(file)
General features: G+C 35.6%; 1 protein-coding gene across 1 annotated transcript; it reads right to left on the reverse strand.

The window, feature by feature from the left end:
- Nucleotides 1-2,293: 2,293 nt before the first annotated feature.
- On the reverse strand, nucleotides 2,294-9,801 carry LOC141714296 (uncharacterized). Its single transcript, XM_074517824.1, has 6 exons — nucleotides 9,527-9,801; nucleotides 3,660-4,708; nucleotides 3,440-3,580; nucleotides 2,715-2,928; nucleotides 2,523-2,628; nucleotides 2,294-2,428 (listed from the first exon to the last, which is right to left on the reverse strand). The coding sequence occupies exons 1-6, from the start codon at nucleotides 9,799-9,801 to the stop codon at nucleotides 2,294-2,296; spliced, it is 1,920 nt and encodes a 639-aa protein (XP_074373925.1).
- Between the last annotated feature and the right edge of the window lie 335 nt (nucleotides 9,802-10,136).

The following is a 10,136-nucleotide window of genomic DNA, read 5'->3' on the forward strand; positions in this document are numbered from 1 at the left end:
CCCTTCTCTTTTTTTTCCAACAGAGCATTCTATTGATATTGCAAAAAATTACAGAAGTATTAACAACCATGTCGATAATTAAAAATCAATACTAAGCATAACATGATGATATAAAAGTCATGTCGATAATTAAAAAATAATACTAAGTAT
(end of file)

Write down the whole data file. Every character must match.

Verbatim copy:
General features: G+C 35.6%; 1 protein-coding gene across 1 annotated transcript; it reads right to left on the reverse strand.

The window, feature by feature from the left end:
- Nucleotides 1-2,293: 2,293 nt before the first annotated feature.
- On the reverse strand, nucleotides 2,294-9,801 carry LOC141714296 (uncharacterized). Its single transcript, XM_074517824.1, has 6 exons — nucleotides 9,527-9,801; nucleotides 3,660-4,708; nucleotides 3,440-3,580; nucleotides 2,715-2,928; nucleotides 2,523-2,628; nucleotides 2,294-2,428 (listed from the first exon to the last, which is right to left on the reverse strand). The coding sequence occupies exons 1-6, from the start codon at nucleotides 9,799-9,801 to the stop codon at nucleotides 2,294-2,296; spliced, it is 1,920 nt and encodes a 639-aa protein (XP_074373925.1).
- Between the last annotated feature and the right edge of the window lie 335 nt (nucleotides 9,802-10,136).

The following is a 10,136-nucleotide window of genomic DNA, read 5'->3' on the forward strand; positions in this document are numbered from 1 at the left end:
CCCTTCTCTTTTTTTTCCAACAGAGCATTCTATTGATATTGCAAAAAATTACAGAAGTATTAACAACCATGTCGATAATTAAAAATCAATACTAAGCATAACATGATGATATAAAAGTCATGTCGATAATTAAAAAATAATACTAAGTAT